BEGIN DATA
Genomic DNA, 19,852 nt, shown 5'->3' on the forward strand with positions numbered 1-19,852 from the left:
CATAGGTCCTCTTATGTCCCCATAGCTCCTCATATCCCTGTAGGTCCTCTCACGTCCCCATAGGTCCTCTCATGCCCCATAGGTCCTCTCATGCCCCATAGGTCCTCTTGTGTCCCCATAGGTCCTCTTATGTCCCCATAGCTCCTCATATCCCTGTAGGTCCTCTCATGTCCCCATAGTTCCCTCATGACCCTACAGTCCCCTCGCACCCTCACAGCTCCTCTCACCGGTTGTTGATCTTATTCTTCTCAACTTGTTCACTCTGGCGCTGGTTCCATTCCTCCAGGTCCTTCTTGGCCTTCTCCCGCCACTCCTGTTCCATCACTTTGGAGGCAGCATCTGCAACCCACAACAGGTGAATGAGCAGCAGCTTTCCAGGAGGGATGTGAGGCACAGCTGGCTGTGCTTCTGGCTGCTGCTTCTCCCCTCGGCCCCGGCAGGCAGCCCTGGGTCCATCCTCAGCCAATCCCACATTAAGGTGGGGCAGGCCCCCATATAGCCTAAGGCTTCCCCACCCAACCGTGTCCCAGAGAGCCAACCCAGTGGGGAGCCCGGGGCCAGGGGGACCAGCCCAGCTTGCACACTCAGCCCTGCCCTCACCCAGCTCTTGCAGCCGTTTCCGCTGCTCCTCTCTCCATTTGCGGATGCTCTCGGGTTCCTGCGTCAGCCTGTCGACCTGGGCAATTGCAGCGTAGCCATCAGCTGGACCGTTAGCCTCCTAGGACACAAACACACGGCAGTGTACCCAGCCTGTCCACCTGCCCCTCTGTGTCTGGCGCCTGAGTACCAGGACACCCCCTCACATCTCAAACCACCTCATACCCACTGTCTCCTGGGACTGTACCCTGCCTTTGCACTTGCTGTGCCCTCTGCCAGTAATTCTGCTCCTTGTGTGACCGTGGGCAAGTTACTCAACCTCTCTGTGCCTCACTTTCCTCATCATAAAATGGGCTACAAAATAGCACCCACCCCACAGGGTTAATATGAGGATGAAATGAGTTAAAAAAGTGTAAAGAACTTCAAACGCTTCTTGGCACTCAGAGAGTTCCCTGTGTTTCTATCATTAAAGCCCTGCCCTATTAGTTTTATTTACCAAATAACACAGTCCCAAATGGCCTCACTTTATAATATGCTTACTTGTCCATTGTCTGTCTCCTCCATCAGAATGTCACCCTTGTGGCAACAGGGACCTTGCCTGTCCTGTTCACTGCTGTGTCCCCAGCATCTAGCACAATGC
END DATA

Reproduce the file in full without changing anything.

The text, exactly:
Genomic DNA, 19,852 nt, shown 5'->3' on the forward strand with positions numbered 1-19,852 from the left:
CATAGGTCCTCTTATGTCCCCATAGCTCCTCATATCCCTGTAGGTCCTCTCACGTCCCCATAGGTCCTCTCATGCCCCATAGGTCCTCTCATGCCCCATAGGTCCTCTTGTGTCCCCATAGGTCCTCTTATGTCCCCATAGCTCCTCATATCCCTGTAGGTCCTCTCATGTCCCCATAGTTCCCTCATGACCCTACAGTCCCCTCGCACCCTCACAGCTCCTCTCACCGGTTGTTGATCTTATTCTTCTCAACTTGTTCACTCTGGCGCTGGTTCCATTCCTCCAGGTCCTTCTTGGCCTTCTCCCGCCACTCCTGTTCCATCACTTTGGAGGCAGCATCTGCAACCCACAACAGGTGAATGAGCAGCAGCTTTCCAGGAGGGATGTGAGGCACAGCTGGCTGTGCTTCTGGCTGCTGCTTCTCCCCTCGGCCCCGGCAGGCAGCCCTGGGTCCATCCTCAGCCAATCCCACATTAAGGTGGGGCAGGCCCCCATATAGCCTAAGGCTTCCCCACCCAACCGTGTCCCAGAGAGCCAACCCAGTGGGGAGCCCGGGGCCAGGGGGACCAGCCCAGCTTGCACACTCAGCCCTGCCCTCACCCAGCTCTTGCAGCCGTTTCCGCTGCTCCTCTCTCCATTTGCGGATGCTCTCGGGTTCCTGCGTCAGCCTGTCGACCTGGGCAATTGCAGCGTAGCCATCAGCTGGACCGTTAGCCTCCTAGGACACAAACACACGGCAGTGTACCCAGCCTGTCCACCTGCCCCTCTGTGTCTGGCGCCTGAGTACCAGGACACCCCCTCACATCTCAAACCACCTCATACCCACTGTCTCCTGGGACTGTACCCTGCCTTTGCACTTGCTGTGCCCTCTGCCAGTAATTCTGCTCCTTGTGTGACCGTGGGCAAGTTACTCAACCTCTCTGTGCCTCACTTTCCTCATCATAAAATGGGCTACAAAATAGCACCCACCCCACAGGGTTAATATGAGGATGAAATGAGTTAAAAAAGTGTAAAGAACTTCAAACGCTTCTTGGCACTCAGAGAGTTCCCTGTGTTTCTATCATTAAAGCCCTGCCCTATTAGTTTTATTTACCAAATAACACAGTCCCAAATGGCCTCACTTTATAATATGCTTACTTGTCCATTGTCTGTCTCCTCCATCAGAATGTCACCCTTGTGGCAACAGGGACCTTGCCTGTCCTGTTCACTGCTGTGTCCCCAGCATCTAGCACAATGC